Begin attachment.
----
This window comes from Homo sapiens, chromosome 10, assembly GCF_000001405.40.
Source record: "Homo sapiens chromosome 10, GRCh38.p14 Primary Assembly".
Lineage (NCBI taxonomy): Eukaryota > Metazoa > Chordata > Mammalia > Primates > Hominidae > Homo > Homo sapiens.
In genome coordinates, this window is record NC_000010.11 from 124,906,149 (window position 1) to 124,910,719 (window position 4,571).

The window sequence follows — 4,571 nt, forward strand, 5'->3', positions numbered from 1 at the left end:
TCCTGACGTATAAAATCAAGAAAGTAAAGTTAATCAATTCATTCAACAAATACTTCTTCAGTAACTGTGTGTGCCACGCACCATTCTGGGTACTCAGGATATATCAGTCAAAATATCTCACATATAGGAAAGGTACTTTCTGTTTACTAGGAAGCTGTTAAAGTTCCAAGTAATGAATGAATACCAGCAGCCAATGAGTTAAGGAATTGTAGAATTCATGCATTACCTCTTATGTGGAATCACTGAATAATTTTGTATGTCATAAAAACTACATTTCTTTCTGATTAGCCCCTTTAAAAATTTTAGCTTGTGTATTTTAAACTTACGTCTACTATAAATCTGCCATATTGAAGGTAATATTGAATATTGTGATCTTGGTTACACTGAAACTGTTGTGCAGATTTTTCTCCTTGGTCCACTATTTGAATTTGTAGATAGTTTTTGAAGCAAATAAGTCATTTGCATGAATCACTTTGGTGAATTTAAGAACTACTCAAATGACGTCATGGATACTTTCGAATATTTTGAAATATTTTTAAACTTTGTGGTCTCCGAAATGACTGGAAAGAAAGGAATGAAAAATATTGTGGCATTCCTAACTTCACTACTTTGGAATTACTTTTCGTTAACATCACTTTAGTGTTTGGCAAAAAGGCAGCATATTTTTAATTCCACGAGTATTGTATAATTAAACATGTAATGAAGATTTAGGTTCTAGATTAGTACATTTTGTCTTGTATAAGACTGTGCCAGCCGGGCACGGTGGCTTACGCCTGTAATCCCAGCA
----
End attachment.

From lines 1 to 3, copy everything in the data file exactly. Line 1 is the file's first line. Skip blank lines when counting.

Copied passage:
This window comes from Homo sapiens, chromosome 10, assembly GCF_000001405.40.
Source record: "Homo sapiens chromosome 10, GRCh38.p14 Primary Assembly".
Lineage (NCBI taxonomy): Eukaryota > Metazoa > Chordata > Mammalia > Primates > Hominidae > Homo > Homo sapiens.